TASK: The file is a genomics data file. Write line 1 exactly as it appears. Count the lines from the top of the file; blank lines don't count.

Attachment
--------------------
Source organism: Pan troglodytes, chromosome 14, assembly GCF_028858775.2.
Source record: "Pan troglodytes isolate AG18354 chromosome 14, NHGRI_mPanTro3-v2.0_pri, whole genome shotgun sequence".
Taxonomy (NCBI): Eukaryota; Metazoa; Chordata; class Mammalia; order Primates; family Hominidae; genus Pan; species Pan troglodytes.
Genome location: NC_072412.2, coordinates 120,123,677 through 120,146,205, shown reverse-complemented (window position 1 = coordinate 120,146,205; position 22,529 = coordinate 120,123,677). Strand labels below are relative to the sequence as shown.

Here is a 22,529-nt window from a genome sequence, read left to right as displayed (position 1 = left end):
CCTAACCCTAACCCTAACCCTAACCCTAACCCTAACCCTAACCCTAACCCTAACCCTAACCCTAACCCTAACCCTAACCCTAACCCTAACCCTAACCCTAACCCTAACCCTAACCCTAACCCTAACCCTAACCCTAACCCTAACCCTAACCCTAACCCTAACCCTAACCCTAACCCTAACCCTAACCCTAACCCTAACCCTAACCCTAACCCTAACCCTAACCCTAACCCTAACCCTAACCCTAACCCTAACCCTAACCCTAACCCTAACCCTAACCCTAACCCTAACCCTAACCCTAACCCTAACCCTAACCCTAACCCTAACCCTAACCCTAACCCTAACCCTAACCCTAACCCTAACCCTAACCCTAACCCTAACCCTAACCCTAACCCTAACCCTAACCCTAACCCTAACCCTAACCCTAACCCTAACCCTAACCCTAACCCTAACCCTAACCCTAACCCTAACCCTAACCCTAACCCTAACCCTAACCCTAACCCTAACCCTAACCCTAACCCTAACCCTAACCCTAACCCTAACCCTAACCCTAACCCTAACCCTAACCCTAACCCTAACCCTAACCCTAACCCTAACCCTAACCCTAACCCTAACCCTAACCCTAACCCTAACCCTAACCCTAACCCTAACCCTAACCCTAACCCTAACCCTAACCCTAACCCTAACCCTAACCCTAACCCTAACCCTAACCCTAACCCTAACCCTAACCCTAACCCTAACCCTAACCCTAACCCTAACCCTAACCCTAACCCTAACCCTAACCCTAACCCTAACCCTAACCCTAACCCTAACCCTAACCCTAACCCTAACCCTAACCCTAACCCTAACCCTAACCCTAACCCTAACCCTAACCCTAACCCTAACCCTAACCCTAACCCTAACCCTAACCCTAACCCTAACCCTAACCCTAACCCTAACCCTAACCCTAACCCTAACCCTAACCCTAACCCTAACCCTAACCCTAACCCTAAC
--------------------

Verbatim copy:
Source organism: Pan troglodytes, chromosome 14, assembly GCF_028858775.2.